Every bank is an ecosystem on its own. One can find several departments responsible for different activities in any banking institution. Since the end of the last century, we are seeing an increasing digitization of most major industries, and banks are not excluded from this process. Let’s see how these financial organizations improve and expand their ecosystems with today’s opportunities.
To cement its position on the market, banks can create new businesses with a high level of independence. The rise of digital payments has made it possible to easily integrate various services with each other. As a result, a bank can possess a service similar to PayPal, an online marketplace (think of eBay) and an online streaming platform like Netflix. Naturally, all of these three parts of a bank ecosystem would not necessarily get to the level of Netflix or eBay, but the main stimulus for banks to start this expansion in the first place is their customer pool. Shared ownership means bonus programs and active purchases.
This was only an example of an extended banking ecosystem. Some institutions are more focused on improving their work for customers. Fintech startups and blockchain enterprises are becoming interesting for banks to invest because nobody wants to miss a good way to optimize business processing. As this happens, the ecosystem of a bank can be joined by much younger startups.
When correctly managed, a modern startup can achieve impressive results and become a full-fledged bank in less than a decade. Such is the case with N26, at first only a small German interface product which had a consistent strategy allowing to grow and expand its ecosystem far beyond the first version. The UK-based Monzo has, too, made a similar leap forward. A mobile application has evolved into a multi-million bank preparing to enter the United States market.
In the legal field, bank ecosystems can seem convoluted for a regular user: for each economic activity there must be an appropriate license, and in today’s market one can witness offshore banks with several licenses acquired in separate countries. This strategy started to make sense at the same time when working offshore became common. When an offshore bank wants to expand its range of services, the legal department is becoming busy with getting an appropriate permission allowing to operate in at least several states. Given the current global climate, it’s far easier than it was last century.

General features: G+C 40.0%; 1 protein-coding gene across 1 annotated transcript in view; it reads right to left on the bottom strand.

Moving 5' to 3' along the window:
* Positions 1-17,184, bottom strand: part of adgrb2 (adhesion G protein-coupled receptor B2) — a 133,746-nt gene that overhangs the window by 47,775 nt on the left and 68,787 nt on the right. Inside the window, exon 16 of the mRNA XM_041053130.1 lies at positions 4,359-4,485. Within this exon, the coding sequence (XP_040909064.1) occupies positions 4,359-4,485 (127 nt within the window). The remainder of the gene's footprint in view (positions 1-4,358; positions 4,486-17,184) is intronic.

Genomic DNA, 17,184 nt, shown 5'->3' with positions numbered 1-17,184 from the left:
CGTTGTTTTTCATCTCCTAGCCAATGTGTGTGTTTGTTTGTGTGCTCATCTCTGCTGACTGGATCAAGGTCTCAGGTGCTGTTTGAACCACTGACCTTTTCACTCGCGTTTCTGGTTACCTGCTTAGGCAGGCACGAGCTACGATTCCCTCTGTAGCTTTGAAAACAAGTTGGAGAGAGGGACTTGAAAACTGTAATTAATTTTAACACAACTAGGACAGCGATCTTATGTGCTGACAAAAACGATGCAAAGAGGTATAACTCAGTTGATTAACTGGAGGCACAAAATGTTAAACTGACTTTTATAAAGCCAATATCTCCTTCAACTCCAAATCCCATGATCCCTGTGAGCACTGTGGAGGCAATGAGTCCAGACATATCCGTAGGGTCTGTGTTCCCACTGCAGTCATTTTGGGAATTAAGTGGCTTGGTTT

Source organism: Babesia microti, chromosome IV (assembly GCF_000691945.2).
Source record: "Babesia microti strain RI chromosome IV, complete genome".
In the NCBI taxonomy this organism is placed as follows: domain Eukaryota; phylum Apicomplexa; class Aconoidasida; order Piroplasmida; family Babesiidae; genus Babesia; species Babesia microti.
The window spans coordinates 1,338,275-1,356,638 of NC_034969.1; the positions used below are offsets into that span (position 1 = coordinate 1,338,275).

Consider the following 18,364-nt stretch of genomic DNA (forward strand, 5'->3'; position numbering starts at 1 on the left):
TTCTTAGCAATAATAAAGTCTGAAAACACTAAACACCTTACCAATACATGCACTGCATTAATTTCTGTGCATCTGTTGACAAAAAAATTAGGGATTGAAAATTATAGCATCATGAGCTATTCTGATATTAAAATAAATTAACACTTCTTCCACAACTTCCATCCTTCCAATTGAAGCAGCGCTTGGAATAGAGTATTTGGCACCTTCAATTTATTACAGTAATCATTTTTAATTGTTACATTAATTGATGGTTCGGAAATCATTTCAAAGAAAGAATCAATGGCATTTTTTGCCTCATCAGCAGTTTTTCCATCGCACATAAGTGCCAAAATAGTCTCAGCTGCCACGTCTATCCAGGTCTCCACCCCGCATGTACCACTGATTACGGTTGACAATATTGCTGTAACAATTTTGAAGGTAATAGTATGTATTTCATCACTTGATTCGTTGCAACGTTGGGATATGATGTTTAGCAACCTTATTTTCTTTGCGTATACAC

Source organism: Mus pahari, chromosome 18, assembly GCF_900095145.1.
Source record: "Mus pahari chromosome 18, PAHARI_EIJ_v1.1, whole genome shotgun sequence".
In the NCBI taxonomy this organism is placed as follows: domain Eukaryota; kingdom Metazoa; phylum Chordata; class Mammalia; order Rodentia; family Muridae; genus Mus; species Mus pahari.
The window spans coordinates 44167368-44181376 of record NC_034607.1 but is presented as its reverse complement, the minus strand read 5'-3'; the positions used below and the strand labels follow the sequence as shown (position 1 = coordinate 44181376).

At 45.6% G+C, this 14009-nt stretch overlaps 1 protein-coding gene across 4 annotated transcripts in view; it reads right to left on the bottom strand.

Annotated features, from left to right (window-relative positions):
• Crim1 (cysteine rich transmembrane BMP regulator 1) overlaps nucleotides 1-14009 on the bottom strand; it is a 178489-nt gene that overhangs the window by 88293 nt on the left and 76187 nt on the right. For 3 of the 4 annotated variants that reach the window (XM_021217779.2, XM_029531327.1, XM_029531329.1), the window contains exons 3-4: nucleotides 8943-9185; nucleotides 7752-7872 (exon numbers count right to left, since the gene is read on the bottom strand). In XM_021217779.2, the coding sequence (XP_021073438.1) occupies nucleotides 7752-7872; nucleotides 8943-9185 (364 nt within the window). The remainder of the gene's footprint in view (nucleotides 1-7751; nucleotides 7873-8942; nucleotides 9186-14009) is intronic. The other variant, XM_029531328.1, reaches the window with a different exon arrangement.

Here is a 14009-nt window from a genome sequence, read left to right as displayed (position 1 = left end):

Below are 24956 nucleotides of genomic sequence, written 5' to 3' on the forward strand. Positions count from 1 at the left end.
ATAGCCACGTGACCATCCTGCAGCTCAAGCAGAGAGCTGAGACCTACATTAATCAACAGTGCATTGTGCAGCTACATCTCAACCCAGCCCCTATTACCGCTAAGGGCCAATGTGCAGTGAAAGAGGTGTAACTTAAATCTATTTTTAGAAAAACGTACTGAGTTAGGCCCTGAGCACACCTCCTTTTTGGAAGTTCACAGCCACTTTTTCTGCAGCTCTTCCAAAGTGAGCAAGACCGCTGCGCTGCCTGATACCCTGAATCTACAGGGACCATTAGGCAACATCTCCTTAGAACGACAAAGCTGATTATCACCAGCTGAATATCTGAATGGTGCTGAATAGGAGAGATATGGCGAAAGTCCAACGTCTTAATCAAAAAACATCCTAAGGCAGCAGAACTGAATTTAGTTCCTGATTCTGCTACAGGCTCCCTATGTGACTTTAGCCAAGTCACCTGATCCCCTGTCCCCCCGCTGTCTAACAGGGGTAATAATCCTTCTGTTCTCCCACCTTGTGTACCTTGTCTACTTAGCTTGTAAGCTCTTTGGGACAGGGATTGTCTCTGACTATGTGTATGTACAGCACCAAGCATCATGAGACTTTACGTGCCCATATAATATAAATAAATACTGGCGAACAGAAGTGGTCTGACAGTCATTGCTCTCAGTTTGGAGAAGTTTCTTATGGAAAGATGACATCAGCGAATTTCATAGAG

These three aspects of modern banking ecosystems development — new services, fintech upgrades and more tasks for corporate lawyers — are considered not only by new or second-grade banks. Even the industry locomotives are reviewing these opportunities. Despite the obvious indisputable benefits for clients (especially when it comes to faster transactions), working with personal data shared between the ecosystem members is a sensitive matter requiring solid security measures. This is exactly the reason why large traditional banks would not just open up an over-the-counter (OTC) currency trading platform, an option sometimes offered by neobanks.
The problem of data leaks is becoming even more pressing challenge for organizations with a wide range of interconnected services. To ensure that each ecosystem member is equally protected is quickly becoming one the most important goals of banking cybersecurity experts. More data protection means more responsibility in the long term. Attempts to steal the information about the bank clients by attacking a weaker part of the ecosystem should be prevented.
This is what brings us to the situation we see today: neobank startups are sometimes offering more services than old banks which have much more to lose. However, it would be a mistake to assume that conservative institutions are doing nothing to upgrade their ecosystem.